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More genetically diverse cereal varieties could help growers tap into a growing niche market – and make their businesses more resilient. How genetic diversity can add value to cereal crops

• Niche markets can be lucrative

• Varieties boost farm resilience

• Cereal sector working together

More genetically diverse cereal varieties could help growers tap into a growing niche market – and make their businesses more resilient.

Growers have a commercial and economic imperative to identify new markets for heterogeneous grains, listeners were told at the National Organic Conference. The event took place earlier this summer at Green Acres Farm, near Shifnal, Shropshire.

Higher appreciation

“In the artisan bakery sector there’s a much higher appreciation of flavour and provenance,” said Steven Jacobs, business development manager at organic certification body Organic Farmers and Growers and co-founder of the UK Grain Lab.

In the quest for profit and productivity, many farmers still favour high-yielding mass market varieties. This has its advantages, but Mr Jacobs said it was also contributing to lower genetic diversity in cereals.

The UK Grain Lab is a group of scientists,plant breeders, millers, bakers and farmers who grow more diverse “low impact” grains which rely less on external inputs than conventional commodity-based varieties.

Mr Jacobs said: “Although the yields may not match those of some of the varieties at the top of the AHDB Recommended List, genetically diverse crops require fewer synthetic inputs resulting in comparable profit margins.”

“Collaboration is vital to increasing understanding of which low impact varieties perform best, said Mr Jacobs. “We want people to support a much more biology-based and more diverse food and farming system.”

Plant breeder Edward Dickin, a lecturer at Harper Adams University, believes there is a strong incentive to develop non-commodity varieties.

“From a scientific perspective, the problem with the single variety wheats that dominate the market is the selection pressure for disease is increased,” Dr Dickin told the conference.

Higher appreciation

“Popular varieties can breakdown very quickly as their uniformity makes them quite vulnerable.

“So although high yielding, they’re more susceptible to new pathogens as those evolve, which puts the wheats at a major disadvantage.”

“In seed breeding trials here and elsewhere, our objective is to have crops that simultaneously evolve with the pathogens. Ultimately, it’s all about maintaining balance.”

There are thousands of wheat varieties worldwide – but only about 50 are grown commercially in the UK. The push for output has meant crops have lost three-quarters of their genetic diversity since 1900, said Dr Dickin.

Crop resilience

This has affected crop resilience. It has only been in the last two decades that a small number of people have started to pioneer Composite Cross Populations and re-establish genetically diverse plant varieties.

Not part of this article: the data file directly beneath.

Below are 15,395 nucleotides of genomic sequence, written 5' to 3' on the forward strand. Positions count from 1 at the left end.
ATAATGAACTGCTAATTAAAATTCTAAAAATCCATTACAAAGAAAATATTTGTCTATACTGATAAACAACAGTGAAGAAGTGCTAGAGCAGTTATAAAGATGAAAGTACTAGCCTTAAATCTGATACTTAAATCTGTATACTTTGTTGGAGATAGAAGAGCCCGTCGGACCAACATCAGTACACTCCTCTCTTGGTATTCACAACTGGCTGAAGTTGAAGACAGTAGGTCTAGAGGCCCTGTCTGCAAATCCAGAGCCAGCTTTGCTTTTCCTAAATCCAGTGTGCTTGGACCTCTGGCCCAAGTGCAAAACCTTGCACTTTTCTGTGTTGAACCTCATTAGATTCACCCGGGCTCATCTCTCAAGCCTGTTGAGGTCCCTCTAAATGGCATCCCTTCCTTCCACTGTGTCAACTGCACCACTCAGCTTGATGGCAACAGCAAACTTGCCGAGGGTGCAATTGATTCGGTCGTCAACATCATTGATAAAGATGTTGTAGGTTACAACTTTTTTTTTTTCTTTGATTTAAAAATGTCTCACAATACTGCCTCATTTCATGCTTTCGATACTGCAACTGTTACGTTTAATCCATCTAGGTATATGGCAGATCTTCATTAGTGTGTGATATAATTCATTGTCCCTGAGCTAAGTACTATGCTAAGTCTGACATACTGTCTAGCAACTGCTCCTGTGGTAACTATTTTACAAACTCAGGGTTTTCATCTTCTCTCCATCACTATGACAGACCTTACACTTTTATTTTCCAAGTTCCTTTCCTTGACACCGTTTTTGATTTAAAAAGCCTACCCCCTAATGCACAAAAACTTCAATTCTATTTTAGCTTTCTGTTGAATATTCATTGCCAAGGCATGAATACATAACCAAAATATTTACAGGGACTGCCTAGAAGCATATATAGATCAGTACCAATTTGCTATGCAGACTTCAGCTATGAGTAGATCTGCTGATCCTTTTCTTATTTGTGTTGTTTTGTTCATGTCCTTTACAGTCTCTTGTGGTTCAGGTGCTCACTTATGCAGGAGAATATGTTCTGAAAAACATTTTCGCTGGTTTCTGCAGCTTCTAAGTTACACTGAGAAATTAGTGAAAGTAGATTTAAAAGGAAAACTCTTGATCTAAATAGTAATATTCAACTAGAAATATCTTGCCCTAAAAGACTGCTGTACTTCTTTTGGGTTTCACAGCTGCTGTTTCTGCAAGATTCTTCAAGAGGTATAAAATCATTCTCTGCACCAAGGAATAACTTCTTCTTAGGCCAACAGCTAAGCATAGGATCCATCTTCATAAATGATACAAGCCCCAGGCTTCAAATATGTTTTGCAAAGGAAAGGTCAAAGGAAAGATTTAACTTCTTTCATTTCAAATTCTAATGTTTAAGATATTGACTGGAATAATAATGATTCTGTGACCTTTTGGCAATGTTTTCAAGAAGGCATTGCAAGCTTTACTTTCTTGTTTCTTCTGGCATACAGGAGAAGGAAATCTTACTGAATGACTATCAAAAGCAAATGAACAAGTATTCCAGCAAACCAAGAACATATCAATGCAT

This work has been carried out in the EU under a special arrangement granting permission for organic growers to swap heterogenous cereal seed. The UK Grain Lab has been working behind the scenes so UK growers can also swap seed.

It has submitted an advocacy paper asking Defra to adopt a more progressive stance with heterogeneous plant material to ensure UK seed breeders and farmers are afforded similar legal protection as EU growers.

All commercial plants and seeds are protected by Intellectual Property Law under Plant Breeders’ Rights (PBR). Farmers must declare and pay royalties for seed, whether newly purchased or when they are saving seed from a previous crop.

Mr Jacobs agrees that seed producers should be paid fairly, but expresses concern over corporate control within the sector.“Farmers are severely limited in terms of what is available especially growers who want to move away from chemical farming.

Huge influence

“Just four business are estimated to control more than 60% of global proprietary seed sales. The same four also have a huge influence on the market for the synthetic inputs key to growing the top plant varieties.”

Growers like Lincolnshire farmer John Turner want UK law to better reflect the different seed markets so farmers won’t face uncertainty over the legality of the production or marketing of more diverse varieties.

Mr Turner has been growing genetically diverse wheat since 2017. Like Mr Lea, he currently sells his wheat directly in more localised markets – as well as growing heterogeneous barley, oats and peas.

Family tree

Part of UK Grain Lab’s work is to introduce an online platform that records and authenticates genetically diverse crops. It means farmers, millers and bakers can have confidence in what they’re buying.

To help achieve this, Mr Turner’s son Ben has developed an open-source software application called HetroGen that will create a family tree of the seed, tracing it back to its original breeder and monitor how the crop is growing and adapting.

“Farmers can register as a user to supply data to record each sale. They’ll also be able to monitor details such as the seed rate, harvest data, typical seed quality, germination rates and pathogen risks,” said Mr Turner.

Growing community

“At the same time HetroGen also fulfils our responsibility to maintain records for Defra. It’s a very collaborative approach and a totally scalable model. Its a growing community in every sense.”

Dr Dickin believes a key advantage of HetroGen is that it enables farmers to make informed decisions. Growers can work with the seed breeders to find what works best on their land, he added.

“The wide range of differences found in genetically diverse seed allows farmers to adapt their crops to thrive in their local climate and provide natural protection against disease or pest outbreak,” he said.